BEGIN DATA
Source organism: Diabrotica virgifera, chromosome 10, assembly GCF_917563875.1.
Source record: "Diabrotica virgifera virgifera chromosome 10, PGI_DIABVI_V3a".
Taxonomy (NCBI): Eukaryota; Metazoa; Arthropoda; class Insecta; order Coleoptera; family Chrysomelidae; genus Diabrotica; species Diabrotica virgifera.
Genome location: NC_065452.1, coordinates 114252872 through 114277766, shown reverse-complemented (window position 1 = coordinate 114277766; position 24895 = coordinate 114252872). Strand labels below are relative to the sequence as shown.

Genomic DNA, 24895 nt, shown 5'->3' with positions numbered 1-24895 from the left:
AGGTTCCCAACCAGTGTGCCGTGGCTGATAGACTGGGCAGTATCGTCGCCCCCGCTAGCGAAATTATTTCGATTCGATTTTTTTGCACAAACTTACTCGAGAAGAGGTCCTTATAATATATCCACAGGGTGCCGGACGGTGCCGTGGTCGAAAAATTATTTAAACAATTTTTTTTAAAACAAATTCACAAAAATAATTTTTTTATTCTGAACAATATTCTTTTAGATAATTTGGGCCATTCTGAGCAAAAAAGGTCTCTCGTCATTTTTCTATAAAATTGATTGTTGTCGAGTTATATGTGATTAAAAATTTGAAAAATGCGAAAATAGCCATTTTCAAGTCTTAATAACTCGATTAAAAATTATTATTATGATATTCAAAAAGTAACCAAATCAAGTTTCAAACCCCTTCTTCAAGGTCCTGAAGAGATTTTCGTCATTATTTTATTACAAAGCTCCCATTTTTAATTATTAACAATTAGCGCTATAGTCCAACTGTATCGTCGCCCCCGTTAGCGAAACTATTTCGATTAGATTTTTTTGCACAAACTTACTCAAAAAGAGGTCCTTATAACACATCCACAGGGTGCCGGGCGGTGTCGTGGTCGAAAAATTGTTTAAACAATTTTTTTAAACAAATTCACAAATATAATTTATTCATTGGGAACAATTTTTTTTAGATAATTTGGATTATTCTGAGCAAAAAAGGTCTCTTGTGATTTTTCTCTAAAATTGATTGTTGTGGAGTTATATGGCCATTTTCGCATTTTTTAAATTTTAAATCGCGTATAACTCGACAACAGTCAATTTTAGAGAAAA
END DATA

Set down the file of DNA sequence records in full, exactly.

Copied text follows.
Source organism: Diabrotica virgifera, chromosome 10, assembly GCF_917563875.1.
Source record: "Diabrotica virgifera virgifera chromosome 10, PGI_DIABVI_V3a".
Taxonomy (NCBI): Eukaryota; Metazoa; Arthropoda; class Insecta; order Coleoptera; family Chrysomelidae; genus Diabrotica; species Diabrotica virgifera.
Genome location: NC_065452.1, coordinates 114252872 through 114277766, shown reverse-complemented (window position 1 = coordinate 114277766; position 24895 = coordinate 114252872). Strand labels below are relative to the sequence as shown.

Genomic DNA, 24895 nt, shown 5'->3' with positions numbered 1-24895 from the left:
AGGTTCCCAACCAGTGTGCCGTGGCTGATAGACTGGGCAGTATCGTCGCCCCCGCTAGCGAAATTATTTCGATTCGATTTTTTTGCACAAACTTACTCGAGAAGAGGTCCTTATAATATATCCACAGGGTGCCGGACGGTGCCGTGGTCGAAAAATTATTTAAACAATTTTTTTTAAAACAAATTCACAAAAATAATTTTTTTATTCTGAACAATATTCTTTTAGATAATTTGGGCCATTCTGAGCAAAAAAGGTCTCTCGTCATTTTTCTATAAAATTGATTGTTGTCGAGTTATATGTGATTAAAAATTTGAAAAATGCGAAAATAGCCATTTTCAAGTCTTAATAACTCGATTAAAAATTATTATTATGATATTCAAAAAGTAACCAAATCAAGTTTCAAACCCCTTCTTCAAGGTCCTGAAGAGATTTTCGTCATTATTTTATTACAAAGCTCCCATTTTTAATTATTAACAATTAGCGCTATAGTCCAACTGTATCGTCGCCCCCGTTAGCGAAACTATTTCGATTAGATTTTTTTGCACAAACTTACTCAAAAAGAGGTCCTTATAACACATCCACAGGGTGCCGGGCGGTGTCGTGGTCGAAAAATTGTTTAAACAATTTTTTTAAACAAATTCACAAATATAATTTATTCATTGGGAACAATTTTTTTTAGATAATTTGGATTATTCTGAGCAAAAAAGGTCTCTTGTGATTTTTCTCTAAAATTGATTGTTGTGGAGTTATATGGCCATTTTCGCATTTTTTAAATTTTAAATCGCGTATAACTCGACAACAGTCAATTTTAGAGAAAA